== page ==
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Shipping Containers Coming To Fargate

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10 hours ago, Planner1 said:

I'm not sure you understand the functions of a local authority planning team. There's a big difference between the planning (application) process and the project design process (ie planning the project) and they are done by different specialist people in different organisations or parts of an organisation (if it's a local authority).

 

There are usually two areas of work in local authority planning teams, one is about processing and determining planning applications, the other is about developing planning policies (which are used to determine planning applications)

 

The involvement Sheffield council planners  will have had with this project will have been to appraise and determine the planning application.

 

How this is done is set out in planning law and national policy.

 

You can see the planning application and all the supporting documents on the planning portal here

 

If you look in the documents there has been a topographical survey carried out by a specialist company, which included mapping and identification of all the underground services in the area, including sewers.

 

The actual design of the project isn't done by the council planning team.  If you read this article on the project, it was carried out by a specialist company who are based in Kelham, who would have been appointed by the scheme promoters (probably another council department who are managing the project).

 

Because it  is a temporary structure it appears that Yorkshire Water are not a statutory consultee on the planning application, so they say they have only recently become aware of it. The rules on who is  a statutory consultee are set out in the national planning regulations that all planning authorities in the country follow.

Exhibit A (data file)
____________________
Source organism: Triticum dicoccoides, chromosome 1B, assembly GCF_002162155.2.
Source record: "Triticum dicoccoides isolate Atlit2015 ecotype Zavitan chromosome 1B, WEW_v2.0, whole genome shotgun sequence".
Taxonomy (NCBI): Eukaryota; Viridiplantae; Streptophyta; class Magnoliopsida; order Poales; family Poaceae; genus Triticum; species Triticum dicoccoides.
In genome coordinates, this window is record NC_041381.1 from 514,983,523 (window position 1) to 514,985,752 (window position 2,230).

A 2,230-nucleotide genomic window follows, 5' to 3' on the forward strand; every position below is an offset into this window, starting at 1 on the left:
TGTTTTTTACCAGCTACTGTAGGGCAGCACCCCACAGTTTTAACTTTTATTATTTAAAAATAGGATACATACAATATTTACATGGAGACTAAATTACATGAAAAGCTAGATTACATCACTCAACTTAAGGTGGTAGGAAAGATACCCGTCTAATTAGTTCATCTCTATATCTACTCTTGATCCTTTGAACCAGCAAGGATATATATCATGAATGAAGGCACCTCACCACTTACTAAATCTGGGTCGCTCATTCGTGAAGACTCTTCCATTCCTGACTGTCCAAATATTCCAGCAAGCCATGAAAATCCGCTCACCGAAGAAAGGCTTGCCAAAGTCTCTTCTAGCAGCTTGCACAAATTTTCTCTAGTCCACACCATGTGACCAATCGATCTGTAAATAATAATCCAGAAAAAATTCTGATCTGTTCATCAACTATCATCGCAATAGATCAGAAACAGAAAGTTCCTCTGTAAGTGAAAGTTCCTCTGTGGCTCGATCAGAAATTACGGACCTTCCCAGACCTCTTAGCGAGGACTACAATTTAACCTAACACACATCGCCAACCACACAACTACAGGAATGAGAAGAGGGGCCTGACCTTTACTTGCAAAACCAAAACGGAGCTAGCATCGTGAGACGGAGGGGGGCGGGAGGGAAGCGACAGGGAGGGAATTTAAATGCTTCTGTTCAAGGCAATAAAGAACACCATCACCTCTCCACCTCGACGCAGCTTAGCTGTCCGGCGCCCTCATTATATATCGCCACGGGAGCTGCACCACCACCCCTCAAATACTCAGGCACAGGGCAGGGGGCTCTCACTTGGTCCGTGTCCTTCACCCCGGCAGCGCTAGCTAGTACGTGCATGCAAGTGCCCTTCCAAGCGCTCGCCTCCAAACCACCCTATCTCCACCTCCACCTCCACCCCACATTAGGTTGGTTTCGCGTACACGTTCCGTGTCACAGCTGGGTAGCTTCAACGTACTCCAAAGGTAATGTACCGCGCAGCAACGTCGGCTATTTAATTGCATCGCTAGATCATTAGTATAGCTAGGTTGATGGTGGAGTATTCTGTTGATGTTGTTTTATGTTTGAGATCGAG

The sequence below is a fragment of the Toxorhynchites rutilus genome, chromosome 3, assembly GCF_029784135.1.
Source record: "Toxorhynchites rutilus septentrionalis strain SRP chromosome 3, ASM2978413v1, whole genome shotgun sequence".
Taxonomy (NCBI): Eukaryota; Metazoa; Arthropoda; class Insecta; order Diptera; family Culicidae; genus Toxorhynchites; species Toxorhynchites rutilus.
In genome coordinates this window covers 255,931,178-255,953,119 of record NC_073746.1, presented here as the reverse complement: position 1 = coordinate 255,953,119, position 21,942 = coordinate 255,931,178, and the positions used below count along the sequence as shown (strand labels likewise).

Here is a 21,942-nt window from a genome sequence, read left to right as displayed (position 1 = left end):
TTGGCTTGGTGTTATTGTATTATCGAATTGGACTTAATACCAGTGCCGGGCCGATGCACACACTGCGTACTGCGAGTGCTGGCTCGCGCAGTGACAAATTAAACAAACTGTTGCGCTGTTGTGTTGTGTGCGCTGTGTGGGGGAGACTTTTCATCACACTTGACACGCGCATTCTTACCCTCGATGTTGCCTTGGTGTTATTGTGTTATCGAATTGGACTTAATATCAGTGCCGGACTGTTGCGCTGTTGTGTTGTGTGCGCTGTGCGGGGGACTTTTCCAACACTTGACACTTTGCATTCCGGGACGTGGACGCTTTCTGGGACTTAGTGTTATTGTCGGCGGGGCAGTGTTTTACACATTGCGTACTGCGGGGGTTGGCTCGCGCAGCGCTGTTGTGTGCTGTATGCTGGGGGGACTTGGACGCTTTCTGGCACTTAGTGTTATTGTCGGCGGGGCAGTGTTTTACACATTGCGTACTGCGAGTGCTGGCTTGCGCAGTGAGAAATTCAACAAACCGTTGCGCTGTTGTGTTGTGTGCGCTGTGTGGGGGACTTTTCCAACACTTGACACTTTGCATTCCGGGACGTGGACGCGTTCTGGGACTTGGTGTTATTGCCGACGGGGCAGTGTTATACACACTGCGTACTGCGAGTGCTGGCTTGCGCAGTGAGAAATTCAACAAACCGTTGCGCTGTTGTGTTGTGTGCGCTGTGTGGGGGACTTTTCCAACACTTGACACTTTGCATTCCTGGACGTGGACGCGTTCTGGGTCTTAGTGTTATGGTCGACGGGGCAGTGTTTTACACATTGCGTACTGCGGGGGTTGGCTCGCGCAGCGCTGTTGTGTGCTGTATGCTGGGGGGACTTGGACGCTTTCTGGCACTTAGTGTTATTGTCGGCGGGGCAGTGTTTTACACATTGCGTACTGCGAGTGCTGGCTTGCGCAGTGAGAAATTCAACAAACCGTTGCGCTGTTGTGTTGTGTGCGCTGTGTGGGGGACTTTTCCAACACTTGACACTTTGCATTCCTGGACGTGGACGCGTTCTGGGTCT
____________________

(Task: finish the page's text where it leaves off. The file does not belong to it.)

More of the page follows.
I am involved in major transport projects on a daily basis. They usually involve quite a bit of interface with buried services. In my experience, the statutory undertakers (ie the owners of the buried plant, like electricity, gas, telecoms and water) often can't say precisely where their plant is located and it isn't uncommon to come across buried services that haven't been identified in the enquiries that are made with them through a regulated process. That's why scheme promoters carry out their own surveys with ground penetrating radar and electromagnetic location and physical investigations, which also aren't foolproof, but its the best you can do to manage the risk. 

 

Even when buried services have been identified as needing diversion or protection as the result of works, it is sometimes the case that the owners are slow to determine what work is actually needed and even then change their mind about it late in the process. That's why prudent scheme promoters make appropriate risk allowances in their budgets and programmes to plan for the very real potential for additional costs and delays no matter how well you design your project and engage with the statutory undertakers.